When I got my serger I checked some books out of the library, as I don't have much experience with them. The library doesn't have a very comprehensive collection of sewing books (more's the pity), but there were a couple that were promising.
I was a big fan of The Complete Serger Handbook by Chris James. The instructions were clear and useful, and she is a woman after my own heart, the slapdash sergist if you will. She illustrated concepts with several different models of serger, and gave detailed instructions on stitch width, length, and tension for various techniques. I am almost tempted to actually *gasp* buy this book. The amazon listing is for a paperback, which wouldn't be as useful; the one in the library was hardback spiral bound.
I didn't find Creative Serging by Nancy Bednar and Anne van der Kley as useful, mostly because they are writing for top-end machine owners and were most delighted in the coverstitch function. My machine doesn't have coverstitch so at least 80% of the projects and instructions were inapplicable to me. However, their section on flatlocking added a bit to what Chris James had said and it made a little more sense to me.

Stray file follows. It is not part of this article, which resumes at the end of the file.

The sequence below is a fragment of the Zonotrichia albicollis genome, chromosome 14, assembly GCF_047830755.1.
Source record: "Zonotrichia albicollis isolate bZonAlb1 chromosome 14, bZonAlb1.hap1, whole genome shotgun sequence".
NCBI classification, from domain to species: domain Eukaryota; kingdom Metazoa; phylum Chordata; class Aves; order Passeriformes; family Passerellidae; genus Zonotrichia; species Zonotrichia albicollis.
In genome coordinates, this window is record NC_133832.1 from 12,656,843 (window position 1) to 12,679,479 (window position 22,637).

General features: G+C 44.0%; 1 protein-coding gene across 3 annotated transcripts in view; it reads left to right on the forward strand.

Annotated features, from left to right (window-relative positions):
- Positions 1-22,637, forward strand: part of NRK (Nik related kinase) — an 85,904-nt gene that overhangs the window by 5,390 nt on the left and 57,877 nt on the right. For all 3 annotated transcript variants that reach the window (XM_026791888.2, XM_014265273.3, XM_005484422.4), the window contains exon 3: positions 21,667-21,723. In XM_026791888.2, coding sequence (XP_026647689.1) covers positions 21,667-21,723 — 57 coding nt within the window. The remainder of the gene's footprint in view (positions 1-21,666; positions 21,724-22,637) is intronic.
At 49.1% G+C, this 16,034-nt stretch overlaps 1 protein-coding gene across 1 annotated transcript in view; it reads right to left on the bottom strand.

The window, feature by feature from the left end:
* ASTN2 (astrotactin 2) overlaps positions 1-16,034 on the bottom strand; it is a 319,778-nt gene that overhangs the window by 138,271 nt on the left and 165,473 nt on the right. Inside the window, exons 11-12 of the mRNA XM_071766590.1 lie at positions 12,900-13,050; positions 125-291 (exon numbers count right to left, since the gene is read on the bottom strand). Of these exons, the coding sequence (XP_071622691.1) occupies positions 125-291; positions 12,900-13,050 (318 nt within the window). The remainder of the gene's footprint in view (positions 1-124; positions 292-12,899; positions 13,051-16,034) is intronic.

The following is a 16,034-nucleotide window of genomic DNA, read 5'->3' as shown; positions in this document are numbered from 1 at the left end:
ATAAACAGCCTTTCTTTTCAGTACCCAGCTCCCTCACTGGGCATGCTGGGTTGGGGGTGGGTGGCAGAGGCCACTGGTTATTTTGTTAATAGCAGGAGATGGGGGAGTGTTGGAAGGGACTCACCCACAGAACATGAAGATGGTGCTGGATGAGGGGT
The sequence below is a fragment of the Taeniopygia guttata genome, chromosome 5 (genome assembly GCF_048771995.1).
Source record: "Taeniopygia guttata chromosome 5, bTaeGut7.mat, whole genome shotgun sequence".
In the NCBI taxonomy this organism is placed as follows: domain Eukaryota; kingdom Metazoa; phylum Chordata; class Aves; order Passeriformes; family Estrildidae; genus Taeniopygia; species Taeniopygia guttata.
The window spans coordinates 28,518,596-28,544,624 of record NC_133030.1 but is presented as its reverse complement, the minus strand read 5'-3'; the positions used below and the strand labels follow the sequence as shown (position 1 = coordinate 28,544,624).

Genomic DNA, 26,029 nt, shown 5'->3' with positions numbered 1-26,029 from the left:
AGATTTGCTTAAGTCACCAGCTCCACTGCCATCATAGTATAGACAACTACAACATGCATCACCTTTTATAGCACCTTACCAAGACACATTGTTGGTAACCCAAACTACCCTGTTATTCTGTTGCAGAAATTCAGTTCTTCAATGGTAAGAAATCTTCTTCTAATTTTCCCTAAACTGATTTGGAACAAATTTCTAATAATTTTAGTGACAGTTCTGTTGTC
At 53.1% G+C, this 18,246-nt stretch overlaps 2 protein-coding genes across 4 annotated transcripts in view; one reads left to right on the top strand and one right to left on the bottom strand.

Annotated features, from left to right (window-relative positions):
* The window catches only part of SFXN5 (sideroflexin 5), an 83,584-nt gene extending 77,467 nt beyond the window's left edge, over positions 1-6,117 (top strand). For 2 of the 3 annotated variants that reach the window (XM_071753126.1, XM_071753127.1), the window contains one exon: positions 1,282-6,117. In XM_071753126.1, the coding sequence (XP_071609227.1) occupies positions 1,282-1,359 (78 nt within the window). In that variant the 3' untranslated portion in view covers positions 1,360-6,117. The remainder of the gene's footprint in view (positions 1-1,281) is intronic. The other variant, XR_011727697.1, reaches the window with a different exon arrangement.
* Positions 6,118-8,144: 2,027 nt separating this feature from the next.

I also checked out Second-Time Cool: The Art of Chopping Up a Sweater by Anna-Stina Linden Ivarsson, Katarina Brieditis, and Katarina Evans. Some of the projects are a little too cool for me (it was in the Young Adult section, and the YA librarian looked at me a little suspiciously when I entered his section), but it gives good information in an easily understandable way. There were a few really clever things, like their method for making yarn buttons, and lots of inspiring pictures. They also tied their work to what's on the runway, which I appreciated. I went to the thrift store on Friday before I went to Ikea and got a bunch of wool sweaters and am enjoying playing around with them.
Vogue 9205 knit top in stripes
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